Talking about medications, you should be careful with the caffeine intake if you’re taking:
Theophylline, Elixophyllin, Theo-24, and other similar drugs that relax the bronchial muscles, and open up bronchial airways. Such medications usually have some caffeine-like effects. So if you’re already consuming caffeine-rich beverages and foods, the theophylline level in the blood would very likely increase and might cause health problems like heart palpitations, nausea, vomiting and more.
Even some herbal supplements like Echinacea, which is often used to prevent infections and flu, may increase caffeine’s side effects.
If you’re on some sort of medicine, ask your health care provider if it may interact with caffeine in some way.
Consuming too much caffeine may have a bad influence on your sleep.
An adult usually requires somewhere around 7 to 8 hours of sleep. You should do your best not to end up suffering from chronic sleep loss, including avoiding stress and overworking. Sleep loss is cumulative, and if you start decreasing your night’s slumber, you could pretty much experience sleep deprivation, which may result in worsening your daily activeness and performance. It’s not a problem to drink a cup of coffee from time to time when you’re feeling down, but if you drink too much regularly to cover it up, that may get you to an unpleasant cycle. Don’t forget that caffeine beverages may help you stay awake during the day, but their accumulation could also hinder your night’s sleep.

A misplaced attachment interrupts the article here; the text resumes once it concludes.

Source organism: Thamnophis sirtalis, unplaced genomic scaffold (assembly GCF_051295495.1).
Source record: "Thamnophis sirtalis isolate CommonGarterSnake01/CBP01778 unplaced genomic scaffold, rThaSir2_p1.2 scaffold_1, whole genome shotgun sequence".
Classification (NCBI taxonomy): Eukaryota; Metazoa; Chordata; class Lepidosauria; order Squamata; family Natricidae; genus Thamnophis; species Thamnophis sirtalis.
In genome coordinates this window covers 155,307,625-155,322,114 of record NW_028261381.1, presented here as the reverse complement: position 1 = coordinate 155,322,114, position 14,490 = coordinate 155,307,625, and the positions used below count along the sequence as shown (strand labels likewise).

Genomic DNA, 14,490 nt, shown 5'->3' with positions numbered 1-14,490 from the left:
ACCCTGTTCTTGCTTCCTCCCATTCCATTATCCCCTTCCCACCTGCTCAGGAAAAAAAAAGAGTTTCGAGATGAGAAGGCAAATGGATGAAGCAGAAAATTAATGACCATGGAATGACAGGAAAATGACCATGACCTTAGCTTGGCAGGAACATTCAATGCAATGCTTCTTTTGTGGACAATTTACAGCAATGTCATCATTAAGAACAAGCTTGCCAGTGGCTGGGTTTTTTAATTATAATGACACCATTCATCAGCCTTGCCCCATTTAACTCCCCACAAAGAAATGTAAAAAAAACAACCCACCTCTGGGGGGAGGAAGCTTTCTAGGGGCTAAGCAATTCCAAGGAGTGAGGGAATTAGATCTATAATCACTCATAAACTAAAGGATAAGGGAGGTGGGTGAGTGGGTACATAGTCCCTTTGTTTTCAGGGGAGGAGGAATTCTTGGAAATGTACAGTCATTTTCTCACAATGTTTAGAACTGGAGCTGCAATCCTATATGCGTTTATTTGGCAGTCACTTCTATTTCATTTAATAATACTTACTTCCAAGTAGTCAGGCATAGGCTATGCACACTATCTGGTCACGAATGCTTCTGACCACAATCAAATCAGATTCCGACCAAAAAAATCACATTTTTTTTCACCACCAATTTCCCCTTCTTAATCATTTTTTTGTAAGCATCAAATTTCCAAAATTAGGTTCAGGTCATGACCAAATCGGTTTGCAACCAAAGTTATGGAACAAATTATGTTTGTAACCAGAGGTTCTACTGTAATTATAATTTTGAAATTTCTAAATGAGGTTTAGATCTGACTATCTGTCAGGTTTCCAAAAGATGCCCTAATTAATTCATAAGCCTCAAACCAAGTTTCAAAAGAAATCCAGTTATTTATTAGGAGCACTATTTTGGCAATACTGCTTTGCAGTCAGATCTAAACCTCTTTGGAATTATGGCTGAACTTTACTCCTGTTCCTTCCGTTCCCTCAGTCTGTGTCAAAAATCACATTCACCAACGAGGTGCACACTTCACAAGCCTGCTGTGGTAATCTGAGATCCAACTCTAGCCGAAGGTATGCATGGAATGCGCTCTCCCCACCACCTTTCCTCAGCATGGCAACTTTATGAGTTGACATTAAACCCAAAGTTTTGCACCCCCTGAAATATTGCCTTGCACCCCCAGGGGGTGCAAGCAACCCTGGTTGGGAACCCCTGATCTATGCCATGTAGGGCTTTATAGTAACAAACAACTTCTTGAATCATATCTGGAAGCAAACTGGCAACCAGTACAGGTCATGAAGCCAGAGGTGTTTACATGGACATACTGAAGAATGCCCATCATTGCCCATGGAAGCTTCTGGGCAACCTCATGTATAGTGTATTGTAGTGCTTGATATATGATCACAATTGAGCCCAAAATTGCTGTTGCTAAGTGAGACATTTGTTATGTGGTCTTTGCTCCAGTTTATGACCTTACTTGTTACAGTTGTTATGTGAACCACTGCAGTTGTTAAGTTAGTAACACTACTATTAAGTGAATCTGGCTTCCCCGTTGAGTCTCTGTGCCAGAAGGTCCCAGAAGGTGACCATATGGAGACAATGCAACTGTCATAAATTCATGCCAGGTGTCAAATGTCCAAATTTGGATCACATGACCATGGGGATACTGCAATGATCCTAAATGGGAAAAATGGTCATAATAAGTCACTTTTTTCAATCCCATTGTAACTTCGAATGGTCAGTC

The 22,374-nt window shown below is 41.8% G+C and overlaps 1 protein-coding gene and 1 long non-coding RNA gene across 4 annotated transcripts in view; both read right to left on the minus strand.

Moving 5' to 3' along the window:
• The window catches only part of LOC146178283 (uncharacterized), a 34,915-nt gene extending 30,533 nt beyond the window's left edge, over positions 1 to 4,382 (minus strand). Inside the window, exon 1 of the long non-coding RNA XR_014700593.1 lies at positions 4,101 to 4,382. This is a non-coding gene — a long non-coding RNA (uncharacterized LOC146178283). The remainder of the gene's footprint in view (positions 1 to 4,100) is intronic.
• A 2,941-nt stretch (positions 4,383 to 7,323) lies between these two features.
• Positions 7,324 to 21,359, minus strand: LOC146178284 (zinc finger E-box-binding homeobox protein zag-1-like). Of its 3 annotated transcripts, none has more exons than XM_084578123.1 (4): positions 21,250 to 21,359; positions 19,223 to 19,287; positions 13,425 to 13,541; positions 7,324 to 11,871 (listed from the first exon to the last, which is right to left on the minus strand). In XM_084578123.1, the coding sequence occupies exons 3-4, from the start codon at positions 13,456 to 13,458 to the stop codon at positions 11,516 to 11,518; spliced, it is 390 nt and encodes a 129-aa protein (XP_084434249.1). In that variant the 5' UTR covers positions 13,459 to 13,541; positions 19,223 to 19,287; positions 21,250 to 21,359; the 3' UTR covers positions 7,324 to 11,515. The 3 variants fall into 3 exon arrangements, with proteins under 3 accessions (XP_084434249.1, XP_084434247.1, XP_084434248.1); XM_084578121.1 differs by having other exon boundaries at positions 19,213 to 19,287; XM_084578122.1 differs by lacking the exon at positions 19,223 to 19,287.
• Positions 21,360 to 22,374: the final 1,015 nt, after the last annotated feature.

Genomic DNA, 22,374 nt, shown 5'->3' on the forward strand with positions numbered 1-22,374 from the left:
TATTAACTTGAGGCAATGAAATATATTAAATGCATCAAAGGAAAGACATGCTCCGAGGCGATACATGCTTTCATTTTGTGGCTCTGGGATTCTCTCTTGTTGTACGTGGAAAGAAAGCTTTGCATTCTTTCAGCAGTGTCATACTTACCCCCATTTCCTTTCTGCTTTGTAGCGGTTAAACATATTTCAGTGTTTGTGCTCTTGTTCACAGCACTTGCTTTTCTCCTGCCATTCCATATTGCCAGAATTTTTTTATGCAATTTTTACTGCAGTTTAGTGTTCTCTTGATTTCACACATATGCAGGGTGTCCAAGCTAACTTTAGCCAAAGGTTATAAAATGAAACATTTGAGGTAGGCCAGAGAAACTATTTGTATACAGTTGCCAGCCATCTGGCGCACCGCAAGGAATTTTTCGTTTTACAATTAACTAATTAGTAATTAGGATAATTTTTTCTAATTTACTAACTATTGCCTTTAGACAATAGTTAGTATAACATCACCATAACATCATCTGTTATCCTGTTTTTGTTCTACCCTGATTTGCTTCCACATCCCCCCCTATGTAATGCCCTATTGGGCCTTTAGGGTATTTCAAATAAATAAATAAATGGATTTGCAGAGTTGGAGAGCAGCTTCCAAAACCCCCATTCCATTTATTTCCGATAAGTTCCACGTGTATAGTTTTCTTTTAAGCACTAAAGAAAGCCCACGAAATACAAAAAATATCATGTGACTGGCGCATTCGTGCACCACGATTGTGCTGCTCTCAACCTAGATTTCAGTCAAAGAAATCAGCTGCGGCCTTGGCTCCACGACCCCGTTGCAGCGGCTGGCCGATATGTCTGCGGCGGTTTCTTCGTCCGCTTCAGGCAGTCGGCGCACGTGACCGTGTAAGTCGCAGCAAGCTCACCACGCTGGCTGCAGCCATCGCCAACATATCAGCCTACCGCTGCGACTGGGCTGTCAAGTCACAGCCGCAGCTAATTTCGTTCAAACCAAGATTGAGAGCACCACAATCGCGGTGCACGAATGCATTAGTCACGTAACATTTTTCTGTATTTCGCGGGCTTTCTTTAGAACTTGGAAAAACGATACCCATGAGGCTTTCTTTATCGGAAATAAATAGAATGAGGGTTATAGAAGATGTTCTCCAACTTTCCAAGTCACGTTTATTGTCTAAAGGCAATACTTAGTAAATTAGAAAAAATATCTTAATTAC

People with heart problems should limit their caffeine intake. Caffeine is a stimulant that increases the blood pressure and blood rate. Therefore, those with conditions like hypertension, arrhythmia, and murmurs, should strictly watch their caffeine consumption which should be no more than 200mg a day. Please, do note that though being a stimulant, caffeine hasn’t been reported to cause any of these conditions we just mentioned.
Caffeine and type 2 diabetes
The situation involving caffeine and diabetes is kind of delicate. Research has shown that not only doesn’t caffeine increase the risk for developing type 2 diabetes, but it actually helps prevent it. On the flip side however, those who already have diabetes should avoid caffeine intake, because it can damage their glucose metabolism. As with individuals with heart issues, those diagnosed with type 2 diabetes should regulate their caffeine consumption to maximum 200mg, of course not before consulting with their doctor.
Healthy pregnant and nursing women can consume around 200mg caffeine daily without jeopardizing the fetus or the nursing baby.
Caffeine and Children